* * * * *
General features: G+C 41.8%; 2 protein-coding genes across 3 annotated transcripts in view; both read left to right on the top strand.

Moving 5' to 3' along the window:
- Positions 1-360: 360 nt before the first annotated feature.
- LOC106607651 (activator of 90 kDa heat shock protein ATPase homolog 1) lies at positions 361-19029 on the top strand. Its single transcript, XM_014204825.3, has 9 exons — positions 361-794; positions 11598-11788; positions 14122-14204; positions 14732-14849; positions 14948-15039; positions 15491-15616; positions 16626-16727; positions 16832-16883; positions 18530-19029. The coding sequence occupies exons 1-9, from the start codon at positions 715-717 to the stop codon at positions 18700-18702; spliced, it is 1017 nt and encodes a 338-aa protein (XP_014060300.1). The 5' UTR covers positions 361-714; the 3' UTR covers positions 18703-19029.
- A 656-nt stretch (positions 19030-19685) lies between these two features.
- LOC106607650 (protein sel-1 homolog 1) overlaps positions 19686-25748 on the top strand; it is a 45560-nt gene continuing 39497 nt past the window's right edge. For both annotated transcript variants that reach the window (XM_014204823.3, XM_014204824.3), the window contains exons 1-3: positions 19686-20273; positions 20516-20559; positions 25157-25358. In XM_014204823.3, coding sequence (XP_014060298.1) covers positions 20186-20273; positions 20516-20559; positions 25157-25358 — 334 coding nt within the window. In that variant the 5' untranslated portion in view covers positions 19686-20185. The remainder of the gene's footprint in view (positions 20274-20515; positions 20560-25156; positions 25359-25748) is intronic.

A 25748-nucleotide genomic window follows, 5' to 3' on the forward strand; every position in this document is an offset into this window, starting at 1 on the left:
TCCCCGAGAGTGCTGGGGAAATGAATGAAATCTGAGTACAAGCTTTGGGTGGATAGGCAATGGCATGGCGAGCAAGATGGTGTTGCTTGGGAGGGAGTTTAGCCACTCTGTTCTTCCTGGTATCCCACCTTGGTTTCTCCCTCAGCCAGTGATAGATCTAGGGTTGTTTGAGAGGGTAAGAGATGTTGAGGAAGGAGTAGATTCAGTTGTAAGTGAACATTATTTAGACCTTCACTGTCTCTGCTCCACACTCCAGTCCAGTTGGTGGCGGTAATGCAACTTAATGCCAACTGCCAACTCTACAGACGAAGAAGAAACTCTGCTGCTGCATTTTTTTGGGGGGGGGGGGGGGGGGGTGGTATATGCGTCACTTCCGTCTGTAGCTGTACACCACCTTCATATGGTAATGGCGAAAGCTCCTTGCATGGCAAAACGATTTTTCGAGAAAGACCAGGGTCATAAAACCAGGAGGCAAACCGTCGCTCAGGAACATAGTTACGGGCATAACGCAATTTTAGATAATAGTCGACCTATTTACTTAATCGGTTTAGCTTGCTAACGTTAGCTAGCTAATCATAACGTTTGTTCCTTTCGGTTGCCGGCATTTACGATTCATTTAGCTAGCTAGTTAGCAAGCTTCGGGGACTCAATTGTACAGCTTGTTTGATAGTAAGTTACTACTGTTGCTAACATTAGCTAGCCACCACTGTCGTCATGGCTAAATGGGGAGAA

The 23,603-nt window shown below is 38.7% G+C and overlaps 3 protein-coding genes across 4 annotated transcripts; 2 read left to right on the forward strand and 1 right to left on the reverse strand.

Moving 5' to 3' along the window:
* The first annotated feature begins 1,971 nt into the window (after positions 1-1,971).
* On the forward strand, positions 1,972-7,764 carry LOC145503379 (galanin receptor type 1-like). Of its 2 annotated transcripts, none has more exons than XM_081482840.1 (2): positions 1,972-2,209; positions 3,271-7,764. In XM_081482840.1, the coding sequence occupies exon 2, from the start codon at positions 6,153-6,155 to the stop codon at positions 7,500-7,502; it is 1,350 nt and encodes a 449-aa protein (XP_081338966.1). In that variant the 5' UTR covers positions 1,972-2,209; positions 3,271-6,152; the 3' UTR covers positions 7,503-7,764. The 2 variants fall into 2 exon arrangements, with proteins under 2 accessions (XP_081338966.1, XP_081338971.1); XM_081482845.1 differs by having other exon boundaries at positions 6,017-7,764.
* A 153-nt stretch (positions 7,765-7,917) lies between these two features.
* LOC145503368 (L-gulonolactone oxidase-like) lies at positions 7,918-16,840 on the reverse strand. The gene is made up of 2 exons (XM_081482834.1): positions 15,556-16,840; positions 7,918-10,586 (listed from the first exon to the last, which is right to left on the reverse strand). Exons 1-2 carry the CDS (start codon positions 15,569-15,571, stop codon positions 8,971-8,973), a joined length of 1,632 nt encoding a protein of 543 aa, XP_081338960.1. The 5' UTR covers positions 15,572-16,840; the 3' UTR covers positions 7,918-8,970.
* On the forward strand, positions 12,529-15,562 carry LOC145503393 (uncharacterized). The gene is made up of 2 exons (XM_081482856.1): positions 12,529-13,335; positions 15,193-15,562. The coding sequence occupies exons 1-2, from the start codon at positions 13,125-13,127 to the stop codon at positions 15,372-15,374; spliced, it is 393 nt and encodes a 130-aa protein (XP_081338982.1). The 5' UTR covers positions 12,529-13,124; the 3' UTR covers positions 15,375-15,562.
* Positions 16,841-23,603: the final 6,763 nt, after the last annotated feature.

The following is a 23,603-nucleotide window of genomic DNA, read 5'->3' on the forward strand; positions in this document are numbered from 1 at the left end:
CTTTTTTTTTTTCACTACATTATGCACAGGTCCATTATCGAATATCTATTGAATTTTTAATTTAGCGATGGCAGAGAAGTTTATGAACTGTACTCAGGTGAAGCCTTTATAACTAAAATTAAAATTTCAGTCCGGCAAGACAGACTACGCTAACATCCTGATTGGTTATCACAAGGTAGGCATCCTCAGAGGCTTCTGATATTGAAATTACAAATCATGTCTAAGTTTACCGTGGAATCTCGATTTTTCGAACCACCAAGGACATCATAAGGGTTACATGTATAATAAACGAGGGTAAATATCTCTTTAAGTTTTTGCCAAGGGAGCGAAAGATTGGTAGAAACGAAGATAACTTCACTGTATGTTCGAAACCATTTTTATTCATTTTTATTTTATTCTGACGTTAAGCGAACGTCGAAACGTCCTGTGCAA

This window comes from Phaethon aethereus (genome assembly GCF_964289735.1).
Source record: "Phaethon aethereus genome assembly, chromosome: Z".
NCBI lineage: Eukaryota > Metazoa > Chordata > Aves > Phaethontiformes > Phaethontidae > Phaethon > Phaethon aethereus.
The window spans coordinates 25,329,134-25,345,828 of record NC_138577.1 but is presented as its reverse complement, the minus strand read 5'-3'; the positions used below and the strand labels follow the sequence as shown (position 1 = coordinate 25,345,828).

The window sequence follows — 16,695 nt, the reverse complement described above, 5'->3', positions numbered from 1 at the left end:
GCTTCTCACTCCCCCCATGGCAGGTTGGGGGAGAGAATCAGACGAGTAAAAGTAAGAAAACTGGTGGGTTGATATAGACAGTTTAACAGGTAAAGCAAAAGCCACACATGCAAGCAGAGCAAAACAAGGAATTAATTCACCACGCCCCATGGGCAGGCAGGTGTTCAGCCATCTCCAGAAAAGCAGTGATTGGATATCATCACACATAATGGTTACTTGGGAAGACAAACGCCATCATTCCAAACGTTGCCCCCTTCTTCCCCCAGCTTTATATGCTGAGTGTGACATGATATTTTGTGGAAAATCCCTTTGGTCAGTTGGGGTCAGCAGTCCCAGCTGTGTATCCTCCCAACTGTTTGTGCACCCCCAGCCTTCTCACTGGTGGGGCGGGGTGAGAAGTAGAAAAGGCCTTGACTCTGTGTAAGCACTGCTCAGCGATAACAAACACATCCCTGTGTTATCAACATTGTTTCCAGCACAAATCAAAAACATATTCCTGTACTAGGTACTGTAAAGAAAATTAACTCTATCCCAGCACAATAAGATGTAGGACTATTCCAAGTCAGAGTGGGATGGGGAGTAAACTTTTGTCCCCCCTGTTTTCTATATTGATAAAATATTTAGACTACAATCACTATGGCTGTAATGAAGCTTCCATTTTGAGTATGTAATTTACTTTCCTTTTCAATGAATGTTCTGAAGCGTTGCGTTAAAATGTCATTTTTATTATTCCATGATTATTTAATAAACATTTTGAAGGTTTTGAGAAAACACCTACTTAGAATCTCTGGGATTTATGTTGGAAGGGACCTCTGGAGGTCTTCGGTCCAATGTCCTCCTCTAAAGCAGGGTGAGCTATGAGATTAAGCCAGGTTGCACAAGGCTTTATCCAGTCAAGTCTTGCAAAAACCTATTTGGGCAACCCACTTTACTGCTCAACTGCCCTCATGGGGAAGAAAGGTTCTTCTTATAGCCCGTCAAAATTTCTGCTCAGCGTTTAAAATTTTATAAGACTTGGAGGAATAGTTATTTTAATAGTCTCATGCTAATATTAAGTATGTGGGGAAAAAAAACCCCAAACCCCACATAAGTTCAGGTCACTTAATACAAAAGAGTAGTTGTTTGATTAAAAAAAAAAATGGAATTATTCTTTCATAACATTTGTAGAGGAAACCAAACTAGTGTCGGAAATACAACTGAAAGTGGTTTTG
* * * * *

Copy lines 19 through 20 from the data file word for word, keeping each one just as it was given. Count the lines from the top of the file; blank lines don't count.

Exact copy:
This window comes from Phaethon aethereus (genome assembly GCF_964289735.1).
Source record: "Phaethon aethereus genome assembly, chromosome: Z".